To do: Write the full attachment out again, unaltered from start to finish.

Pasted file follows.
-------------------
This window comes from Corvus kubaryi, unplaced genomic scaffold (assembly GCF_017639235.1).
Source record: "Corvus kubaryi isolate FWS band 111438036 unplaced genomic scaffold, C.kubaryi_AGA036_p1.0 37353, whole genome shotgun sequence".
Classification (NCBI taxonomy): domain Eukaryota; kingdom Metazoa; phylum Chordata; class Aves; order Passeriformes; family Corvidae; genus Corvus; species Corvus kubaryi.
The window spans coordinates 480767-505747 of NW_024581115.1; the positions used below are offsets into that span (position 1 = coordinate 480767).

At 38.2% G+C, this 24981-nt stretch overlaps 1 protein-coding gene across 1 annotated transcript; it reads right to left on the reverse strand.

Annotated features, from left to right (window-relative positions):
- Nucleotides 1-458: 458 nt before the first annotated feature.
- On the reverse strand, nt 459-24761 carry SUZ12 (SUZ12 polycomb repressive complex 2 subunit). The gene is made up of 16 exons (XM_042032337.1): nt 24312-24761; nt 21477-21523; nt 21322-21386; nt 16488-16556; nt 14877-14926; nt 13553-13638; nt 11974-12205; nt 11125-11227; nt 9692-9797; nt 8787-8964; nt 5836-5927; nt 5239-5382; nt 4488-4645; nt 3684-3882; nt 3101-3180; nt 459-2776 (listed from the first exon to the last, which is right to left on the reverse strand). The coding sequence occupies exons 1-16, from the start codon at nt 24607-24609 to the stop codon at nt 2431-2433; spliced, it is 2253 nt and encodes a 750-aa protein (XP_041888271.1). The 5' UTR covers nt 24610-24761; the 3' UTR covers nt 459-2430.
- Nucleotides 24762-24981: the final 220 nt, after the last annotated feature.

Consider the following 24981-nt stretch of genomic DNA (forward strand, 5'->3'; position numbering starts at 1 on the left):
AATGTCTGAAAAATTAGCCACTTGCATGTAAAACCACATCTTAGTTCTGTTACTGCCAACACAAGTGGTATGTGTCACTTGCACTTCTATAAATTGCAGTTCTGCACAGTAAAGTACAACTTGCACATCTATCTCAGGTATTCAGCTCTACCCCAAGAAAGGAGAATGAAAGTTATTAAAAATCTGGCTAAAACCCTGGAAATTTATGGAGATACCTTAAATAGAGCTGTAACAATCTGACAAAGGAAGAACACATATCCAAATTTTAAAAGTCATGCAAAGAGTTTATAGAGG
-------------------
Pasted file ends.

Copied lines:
This window comes from Corvus kubaryi, unplaced genomic scaffold (assembly GCF_017639235.1).
Source record: "Corvus kubaryi isolate FWS band 111438036 unplaced genomic scaffold, C.kubaryi_AGA036_p1.0 37353, whole genome shotgun sequence".
Classification (NCBI taxonomy): domain Eukaryota; kingdom Metazoa; phylum Chordata; class Aves; order Passeriformes; family Corvidae; genus Corvus; species Corvus kubaryi.
The window spans coordinates 480767-505747 of NW_024581115.1; the positions used below are offsets into that span (position 1 = coordinate 480767).

At 38.2% G+C, this 24981-nt stretch overlaps 1 protein-coding gene across 1 annotated transcript; it reads right to left on the reverse strand.

Annotated features, from left to right (window-relative positions):
- Nucleotides 1-458: 458 nt before the first annotated feature.
- On the reverse strand, nt 459-24761 carry SUZ12 (SUZ12 polycomb repressive complex 2 subunit). The gene is made up of 16 exons (XM_042032337.1): nt 24312-24761; nt 21477-21523; nt 21322-21386; nt 16488-16556; nt 14877-14926; nt 13553-13638; nt 11974-12205; nt 11125-11227; nt 9692-9797; nt 8787-8964; nt 5836-5927; nt 5239-5382; nt 4488-4645; nt 3684-3882; nt 3101-3180; nt 459-2776 (listed from the first exon to the last, which is right to left on the reverse strand). The coding sequence occupies exons 1-16, from the start codon at nt 24607-24609 to the stop codon at nt 2431-2433; spliced, it is 2253 nt and encodes a 750-aa protein (XP_041888271.1). The 5' UTR covers nt 24610-24761; the 3' UTR covers nt 459-2430.
- Nucleotides 24762-24981: the final 220 nt, after the last annotated feature.

Consider the following 24981-nt stretch of genomic DNA (forward strand, 5'->3'; position numbering starts at 1 on the left):
AATGTCTGAAAAATTAGCCACTTGCATGTAAAACCACATCTTAGTTCTGTTACTGCCAACACAAGTGGTATGTGTCACTTGCACTTCTATAAATTGCAGTTCTGCACAGTAAAGTACAACTTGCACATCTATCTCAGGTATTCAGCTCTACCCCAAGAAAGGAGAATGAAAGTTATTAAAAATCTGGCTAAAACCCTGGAAATTTATGGAGATACCTTAAATAGAGCTGTAACAATCTGACAAAGGAAGAACACATATCCAAATTTTAAAAGTCATGCAAAGAGTTTATAGAGG